Next year, one of the key strands of the Society’s programme will be around the topic of our legacy of squares, parks and metropolitan green spaces. We’ll look at our regional parks in the Lee, Wandle and Colne Valleys and at our common lands and forests.

But also we’ll study the problems that our local parks are facing because of cuts in borough funding; we’ll discuss the frustrations of park users when they find their ‘public’ space enclosed in order to accommodate a pop concert or a winter fair and we’ll look at the management of privately-owned, publicly-accessible space (POPS).

Green space is just one of the key London issues we will be focusing on over the next 12 months. I hope you will join us to share thinking and debate their role in delivering the sort of capital we want to live in.

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Peter Murray

 

A new book has a slightly different take on the capital, looking at the life of the city through the eyes of 24 individuals (one for each hour of the day). Tim Barron reviews the book.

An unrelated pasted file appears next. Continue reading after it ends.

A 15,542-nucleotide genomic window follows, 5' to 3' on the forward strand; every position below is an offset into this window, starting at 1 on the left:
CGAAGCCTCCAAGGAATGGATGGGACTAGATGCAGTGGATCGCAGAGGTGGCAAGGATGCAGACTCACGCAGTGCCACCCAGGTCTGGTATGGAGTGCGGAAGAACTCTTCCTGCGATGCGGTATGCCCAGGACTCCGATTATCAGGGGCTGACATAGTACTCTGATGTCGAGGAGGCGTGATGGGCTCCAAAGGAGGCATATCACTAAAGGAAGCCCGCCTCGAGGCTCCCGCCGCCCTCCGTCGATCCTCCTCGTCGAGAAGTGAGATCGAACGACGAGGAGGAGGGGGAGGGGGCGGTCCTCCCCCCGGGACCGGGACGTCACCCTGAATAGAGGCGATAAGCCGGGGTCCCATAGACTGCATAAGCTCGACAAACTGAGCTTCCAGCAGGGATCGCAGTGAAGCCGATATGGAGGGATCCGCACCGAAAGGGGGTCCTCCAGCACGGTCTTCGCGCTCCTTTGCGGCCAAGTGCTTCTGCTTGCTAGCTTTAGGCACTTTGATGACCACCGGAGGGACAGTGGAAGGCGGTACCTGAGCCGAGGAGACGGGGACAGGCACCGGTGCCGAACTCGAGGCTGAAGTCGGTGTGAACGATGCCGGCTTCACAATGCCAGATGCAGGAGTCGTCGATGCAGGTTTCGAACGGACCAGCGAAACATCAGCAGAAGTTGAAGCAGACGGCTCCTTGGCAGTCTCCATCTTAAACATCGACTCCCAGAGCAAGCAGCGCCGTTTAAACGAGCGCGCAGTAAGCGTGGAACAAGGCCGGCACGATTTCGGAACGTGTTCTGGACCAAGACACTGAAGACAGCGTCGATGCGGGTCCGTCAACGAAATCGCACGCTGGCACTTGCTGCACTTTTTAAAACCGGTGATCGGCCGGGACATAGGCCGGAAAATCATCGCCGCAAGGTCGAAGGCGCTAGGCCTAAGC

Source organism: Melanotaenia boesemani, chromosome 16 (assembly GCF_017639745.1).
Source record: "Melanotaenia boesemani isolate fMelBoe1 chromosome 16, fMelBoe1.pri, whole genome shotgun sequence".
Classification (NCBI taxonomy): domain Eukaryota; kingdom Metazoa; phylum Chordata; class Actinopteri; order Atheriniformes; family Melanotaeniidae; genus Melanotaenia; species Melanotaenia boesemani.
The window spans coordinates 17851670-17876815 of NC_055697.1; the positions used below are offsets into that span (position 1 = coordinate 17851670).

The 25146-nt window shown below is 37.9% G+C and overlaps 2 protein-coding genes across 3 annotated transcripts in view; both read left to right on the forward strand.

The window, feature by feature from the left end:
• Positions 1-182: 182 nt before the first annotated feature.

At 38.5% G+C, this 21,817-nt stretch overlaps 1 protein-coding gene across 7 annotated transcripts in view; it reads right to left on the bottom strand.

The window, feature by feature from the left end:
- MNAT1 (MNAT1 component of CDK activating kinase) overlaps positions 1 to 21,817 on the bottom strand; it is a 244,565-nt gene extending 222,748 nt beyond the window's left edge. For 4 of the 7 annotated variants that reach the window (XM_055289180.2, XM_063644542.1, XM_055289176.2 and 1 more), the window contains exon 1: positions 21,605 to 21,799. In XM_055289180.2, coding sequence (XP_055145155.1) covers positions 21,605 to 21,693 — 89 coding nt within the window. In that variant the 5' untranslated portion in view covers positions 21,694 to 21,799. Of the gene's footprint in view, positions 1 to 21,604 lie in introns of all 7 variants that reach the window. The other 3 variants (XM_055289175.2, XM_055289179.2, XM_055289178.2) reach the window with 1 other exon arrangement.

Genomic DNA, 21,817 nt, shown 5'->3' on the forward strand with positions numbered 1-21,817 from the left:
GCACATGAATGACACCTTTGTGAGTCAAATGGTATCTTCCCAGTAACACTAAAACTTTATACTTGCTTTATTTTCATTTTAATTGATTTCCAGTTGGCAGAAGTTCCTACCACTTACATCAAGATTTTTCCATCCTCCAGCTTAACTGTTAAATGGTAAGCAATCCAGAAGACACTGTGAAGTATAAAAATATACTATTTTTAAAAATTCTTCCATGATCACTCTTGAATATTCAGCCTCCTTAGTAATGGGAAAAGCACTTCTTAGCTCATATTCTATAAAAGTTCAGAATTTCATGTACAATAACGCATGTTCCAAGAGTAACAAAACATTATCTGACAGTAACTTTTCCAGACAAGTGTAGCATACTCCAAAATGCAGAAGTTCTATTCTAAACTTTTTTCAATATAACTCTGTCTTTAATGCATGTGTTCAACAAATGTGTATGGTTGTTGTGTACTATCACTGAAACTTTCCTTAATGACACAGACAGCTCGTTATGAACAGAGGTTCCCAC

“London Lives –   24 iconic people & places around the clock” is exactly what it says it is, 24 times and locations in text and photographs summing up the life of the capital’s working inhabitants.

The photo locations often dictate who is interviewed but sometimes it is the other way round. So we meet Tower bridge keeper Chris Earlie (overseer of 900 bridge lifts a year) and Zandra Rhodes, fashion designer (self confessed Princess of Punk), in their respective work places. Danny Rosenbaum’s text meshes with Tom Vandervell’s detailed large format photography often evoking memories. For example, for me the view from the General Wolfe statue in Greenwich park (surely the best view of London ) recalls happy times spent at the Royal Observatory and the shot of St Paul’s Cathedral choir stalls takes me back to graduating as a London Blue Badge Guide. That is one of the joys of this lavishly illustrated work, finding the familiar alongside the newly discovered. There are plenty of “Oh I didn’t know that” moments, for example did you know there are Yoga classes on Tower bridge glass walkway 42 metres above the Thames?

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Peter Murray